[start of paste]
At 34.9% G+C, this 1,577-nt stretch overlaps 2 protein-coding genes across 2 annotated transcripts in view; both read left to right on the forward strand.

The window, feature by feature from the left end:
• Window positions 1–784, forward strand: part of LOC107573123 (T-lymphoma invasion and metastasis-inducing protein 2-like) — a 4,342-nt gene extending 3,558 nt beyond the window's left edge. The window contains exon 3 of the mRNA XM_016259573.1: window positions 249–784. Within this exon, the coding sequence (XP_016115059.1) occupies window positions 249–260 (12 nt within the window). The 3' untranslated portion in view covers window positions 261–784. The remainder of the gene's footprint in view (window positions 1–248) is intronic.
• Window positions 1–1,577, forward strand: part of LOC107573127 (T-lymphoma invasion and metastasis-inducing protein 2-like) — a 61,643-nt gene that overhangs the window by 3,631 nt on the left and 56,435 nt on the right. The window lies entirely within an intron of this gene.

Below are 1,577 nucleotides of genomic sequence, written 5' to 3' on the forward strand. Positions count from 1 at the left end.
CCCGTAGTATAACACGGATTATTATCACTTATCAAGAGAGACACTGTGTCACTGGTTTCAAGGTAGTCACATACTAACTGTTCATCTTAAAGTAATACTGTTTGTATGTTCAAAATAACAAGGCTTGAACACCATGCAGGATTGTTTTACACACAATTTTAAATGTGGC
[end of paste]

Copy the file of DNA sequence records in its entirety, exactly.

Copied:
At 34.9% G+C, this 1,577-nt stretch overlaps 2 protein-coding genes across 2 annotated transcripts in view; both read left to right on the forward strand.

The window, feature by feature from the left end:
• Window positions 1–784, forward strand: part of LOC107573123 (T-lymphoma invasion and metastasis-inducing protein 2-like) — a 4,342-nt gene extending 3,558 nt beyond the window's left edge. The window contains exon 3 of the mRNA XM_016259573.1: window positions 249–784. Within this exon, the coding sequence (XP_016115059.1) occupies window positions 249–260 (12 nt within the window). The 3' untranslated portion in view covers window positions 261–784. The remainder of the gene's footprint in view (window positions 1–248) is intronic.
• Window positions 1–1,577, forward strand: part of LOC107573127 (T-lymphoma invasion and metastasis-inducing protein 2-like) — a 61,643-nt gene that overhangs the window by 3,631 nt on the left and 56,435 nt on the right. The window lies entirely within an intron of this gene.

Below are 1,577 nucleotides of genomic sequence, written 5' to 3' on the forward strand. Positions count from 1 at the left end.
CCCGTAGTATAACACGGATTATTATCACTTATCAAGAGAGACACTGTGTCACTGGTTTCAAGGTAGTCACATACTAACTGTTCATCTTAAAGTAATACTGTTTGTATGTTCAAAATAACAAGGCTTGAACACCATGCAGGATTGTTTTACACACAATTTTAAATGTGGC